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Faculty-system reform blows cold air on old-style boilers

21 January 2022


THE installation of new boilers that run on fossil fuels could require a faculty under a shake-up of the faculty system designed to help the Church to meet its ambition to reach net-zero carbon emissions by 2030.

The Faculty Jurisdiction (Amendment) Rules 2022, amending the Faculty Jurisdiction Rules 2015, are set to be debated by the General Synod next month. They give effect to recommendations made by the net-zero-carbon faculty working group, which was set up after the Synod’s vote two years ago calling upon all parts of the Church to achieve year-on-year reductions in carbon emissions with a view to being net zero by 2030 (News, 14 February 2020). The group has consulted Diocesan Advisory Committee (DAC) secretaries and members of the Church Buildings Council.

Its recommendations aim to make the permissions route “more straightforward for proposals that are most likely to reduce carbon”, and to “increase the strength of the case needed for a parish that has a proposal that will commit to producing additional carbon well after 2030”.

The new rules would come into force on 1 July. New net-zero guidance will also be issued by the Church Buildings Council, which will have a “critical role in the operation of the faculty system”, a guidance papers says. Under the new rules, people applying for faculties would have to explain how they have had “due regard” to the guidance.

“Let’s put our hands together . . . and rub in an effort to keep warm until the new heat pump is installed”

The existing rules include two lists, A and B, setting out matters that can generally be undertaken without a faculty. In the case of those in List B, an archdeacon must give written permission. The new rules make additions to the lists. Works added to List A include “provision for draught proofing and external door or window” and electric vehicle charging points (where the church is not listed). Included in List B are solar panels (provided the church or church hall is not listed or in a conservation area) and electric pew heaters (made on or after 1850).

When it comes to boilers, the new rules permit the replacement, without a faculty, of a boiler in the same location using the existing fuel supply “if it is a non-fossil fuel supply” or entails switching to a non-fossil fuel. But the provision for a “like for like” replacement of a boiler that uses a fossil fuel has been removed: such works will now require a faculty. The replacement of an oil tank would also require a faculty.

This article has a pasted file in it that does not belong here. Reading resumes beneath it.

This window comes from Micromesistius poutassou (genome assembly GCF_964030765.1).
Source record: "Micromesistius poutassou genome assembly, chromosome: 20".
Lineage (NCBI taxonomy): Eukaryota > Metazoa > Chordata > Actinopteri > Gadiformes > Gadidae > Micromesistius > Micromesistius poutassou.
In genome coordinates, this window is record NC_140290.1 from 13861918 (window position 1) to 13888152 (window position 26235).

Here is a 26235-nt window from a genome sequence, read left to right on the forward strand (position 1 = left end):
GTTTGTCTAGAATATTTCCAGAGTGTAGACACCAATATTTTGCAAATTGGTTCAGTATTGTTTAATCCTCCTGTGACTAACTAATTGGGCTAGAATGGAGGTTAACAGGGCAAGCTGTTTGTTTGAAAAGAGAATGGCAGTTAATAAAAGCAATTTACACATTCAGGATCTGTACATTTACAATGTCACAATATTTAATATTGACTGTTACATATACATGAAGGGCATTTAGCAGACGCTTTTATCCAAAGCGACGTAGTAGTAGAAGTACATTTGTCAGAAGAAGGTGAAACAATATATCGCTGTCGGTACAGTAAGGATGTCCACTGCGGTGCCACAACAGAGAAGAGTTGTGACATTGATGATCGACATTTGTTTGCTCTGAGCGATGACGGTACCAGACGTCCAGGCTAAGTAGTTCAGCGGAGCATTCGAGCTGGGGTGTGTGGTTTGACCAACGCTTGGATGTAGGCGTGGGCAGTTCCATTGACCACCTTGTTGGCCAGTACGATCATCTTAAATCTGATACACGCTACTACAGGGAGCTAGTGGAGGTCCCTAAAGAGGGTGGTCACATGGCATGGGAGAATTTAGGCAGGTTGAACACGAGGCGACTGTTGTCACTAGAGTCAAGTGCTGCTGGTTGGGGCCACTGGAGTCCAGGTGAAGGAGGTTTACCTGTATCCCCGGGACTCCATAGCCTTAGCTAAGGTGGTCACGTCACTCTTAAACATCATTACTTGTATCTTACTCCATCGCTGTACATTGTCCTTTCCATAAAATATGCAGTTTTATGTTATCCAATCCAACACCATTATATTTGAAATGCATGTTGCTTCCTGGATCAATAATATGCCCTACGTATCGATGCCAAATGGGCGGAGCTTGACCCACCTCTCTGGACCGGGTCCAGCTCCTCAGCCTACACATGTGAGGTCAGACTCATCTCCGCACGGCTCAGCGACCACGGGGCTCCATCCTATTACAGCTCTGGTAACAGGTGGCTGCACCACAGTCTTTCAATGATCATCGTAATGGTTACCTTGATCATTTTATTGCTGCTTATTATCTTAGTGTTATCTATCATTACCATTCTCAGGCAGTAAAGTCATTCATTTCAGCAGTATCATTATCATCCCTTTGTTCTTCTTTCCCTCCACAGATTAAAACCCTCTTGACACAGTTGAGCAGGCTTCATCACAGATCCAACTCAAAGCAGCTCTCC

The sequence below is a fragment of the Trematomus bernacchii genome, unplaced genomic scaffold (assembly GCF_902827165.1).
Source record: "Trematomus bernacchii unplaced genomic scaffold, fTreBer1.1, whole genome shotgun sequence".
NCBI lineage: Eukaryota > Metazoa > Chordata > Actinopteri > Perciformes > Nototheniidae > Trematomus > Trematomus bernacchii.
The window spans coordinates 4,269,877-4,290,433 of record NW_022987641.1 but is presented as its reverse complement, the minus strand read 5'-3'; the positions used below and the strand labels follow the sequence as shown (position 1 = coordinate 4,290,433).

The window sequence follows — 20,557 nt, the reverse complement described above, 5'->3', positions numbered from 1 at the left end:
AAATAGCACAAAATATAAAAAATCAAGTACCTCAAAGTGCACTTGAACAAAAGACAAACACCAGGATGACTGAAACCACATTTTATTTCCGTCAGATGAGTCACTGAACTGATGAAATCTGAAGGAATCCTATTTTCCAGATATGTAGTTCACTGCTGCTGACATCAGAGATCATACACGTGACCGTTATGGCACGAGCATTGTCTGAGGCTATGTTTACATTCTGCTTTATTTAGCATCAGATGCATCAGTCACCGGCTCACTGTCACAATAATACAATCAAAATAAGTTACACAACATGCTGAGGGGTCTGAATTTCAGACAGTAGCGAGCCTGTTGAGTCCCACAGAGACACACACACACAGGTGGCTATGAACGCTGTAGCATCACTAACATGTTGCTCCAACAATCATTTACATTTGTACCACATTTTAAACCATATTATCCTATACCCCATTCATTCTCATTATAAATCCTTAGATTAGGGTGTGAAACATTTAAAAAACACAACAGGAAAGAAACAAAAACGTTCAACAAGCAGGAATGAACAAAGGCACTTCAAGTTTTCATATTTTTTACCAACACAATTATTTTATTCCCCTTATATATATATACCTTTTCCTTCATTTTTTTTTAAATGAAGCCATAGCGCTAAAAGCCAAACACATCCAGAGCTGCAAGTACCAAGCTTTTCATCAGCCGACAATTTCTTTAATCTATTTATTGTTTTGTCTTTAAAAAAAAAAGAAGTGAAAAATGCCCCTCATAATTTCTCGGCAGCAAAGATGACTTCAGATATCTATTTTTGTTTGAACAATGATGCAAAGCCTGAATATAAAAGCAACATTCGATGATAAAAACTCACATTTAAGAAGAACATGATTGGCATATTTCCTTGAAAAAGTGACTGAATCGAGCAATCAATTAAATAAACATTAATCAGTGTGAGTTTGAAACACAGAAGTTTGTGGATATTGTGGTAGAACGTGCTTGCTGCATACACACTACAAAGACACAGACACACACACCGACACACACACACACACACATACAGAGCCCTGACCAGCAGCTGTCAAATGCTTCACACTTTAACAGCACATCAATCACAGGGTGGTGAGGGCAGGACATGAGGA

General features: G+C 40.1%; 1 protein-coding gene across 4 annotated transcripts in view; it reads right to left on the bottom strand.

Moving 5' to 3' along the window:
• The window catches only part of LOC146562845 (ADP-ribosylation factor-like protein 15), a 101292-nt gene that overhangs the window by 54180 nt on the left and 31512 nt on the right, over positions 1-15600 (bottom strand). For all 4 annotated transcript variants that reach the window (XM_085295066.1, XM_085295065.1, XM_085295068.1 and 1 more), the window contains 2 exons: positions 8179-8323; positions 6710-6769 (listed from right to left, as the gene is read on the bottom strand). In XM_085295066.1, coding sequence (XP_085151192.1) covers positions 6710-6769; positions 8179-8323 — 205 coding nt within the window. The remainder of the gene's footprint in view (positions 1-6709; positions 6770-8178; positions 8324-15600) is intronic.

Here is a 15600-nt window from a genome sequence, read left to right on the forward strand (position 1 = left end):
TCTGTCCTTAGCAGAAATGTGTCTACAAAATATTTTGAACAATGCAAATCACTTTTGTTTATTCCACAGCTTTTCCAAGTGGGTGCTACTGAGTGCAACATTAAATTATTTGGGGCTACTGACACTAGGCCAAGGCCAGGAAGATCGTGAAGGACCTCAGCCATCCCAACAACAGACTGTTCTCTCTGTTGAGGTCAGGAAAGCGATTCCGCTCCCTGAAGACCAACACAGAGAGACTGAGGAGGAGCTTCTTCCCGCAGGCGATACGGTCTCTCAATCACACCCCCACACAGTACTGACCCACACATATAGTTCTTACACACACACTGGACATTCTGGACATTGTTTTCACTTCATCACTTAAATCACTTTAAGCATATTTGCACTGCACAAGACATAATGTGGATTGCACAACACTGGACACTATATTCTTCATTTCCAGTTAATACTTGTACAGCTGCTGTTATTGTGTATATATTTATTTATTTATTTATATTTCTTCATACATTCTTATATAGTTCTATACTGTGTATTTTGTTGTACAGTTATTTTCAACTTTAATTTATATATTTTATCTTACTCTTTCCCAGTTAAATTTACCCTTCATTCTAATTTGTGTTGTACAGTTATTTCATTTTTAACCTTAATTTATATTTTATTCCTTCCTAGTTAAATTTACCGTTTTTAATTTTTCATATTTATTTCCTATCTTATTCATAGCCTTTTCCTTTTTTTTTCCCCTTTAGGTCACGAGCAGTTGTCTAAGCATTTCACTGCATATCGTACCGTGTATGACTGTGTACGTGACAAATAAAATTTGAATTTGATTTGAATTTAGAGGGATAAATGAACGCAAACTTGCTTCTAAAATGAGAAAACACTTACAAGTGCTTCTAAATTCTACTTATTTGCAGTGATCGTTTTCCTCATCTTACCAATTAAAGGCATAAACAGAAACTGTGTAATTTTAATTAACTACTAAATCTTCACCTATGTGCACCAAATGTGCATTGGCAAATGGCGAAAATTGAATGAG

In October, the Government announced a new target for all new heating systems installed in UK homes by 2035 to either use low-carbon technologies, such as electric heat pumps, or support new technologies, such as hydrogen-ready boilers. Its £450-million three-year “boiler-upgrade scheme” offers grants to bring the cost of installing a heat pump to roughly the same level as a traditional gas boiler.

In 2020, the Government announced that the end of the sale of new petrol and diesel cars in the UK by 2030, and pledged £1.3 billion to accelerate the roll-out of charge-points for electric vehicles across England.

On Monday, the diocese of London reported that net annual carbon emissions from fuel and power use in its churches and church halls in 2020 had fallen by 31.3 per cent since 2005 (the first year the total was measured). The calculation included compensation for Covid lockdowns. The result forms part of the national C of E’s Energy Footprint Tool (News, 3 September 2020), which assigns each church a band from A++ (top energy efficiency) to G (potential for improvement). In London, six per cent scored A or better, 27 per cent were allocated to bands B to D and 67 per cent were rated E to G.

In November, it was reported that only 25 churches across the Church of England had reached Net Zero (News, 21 November 2020).


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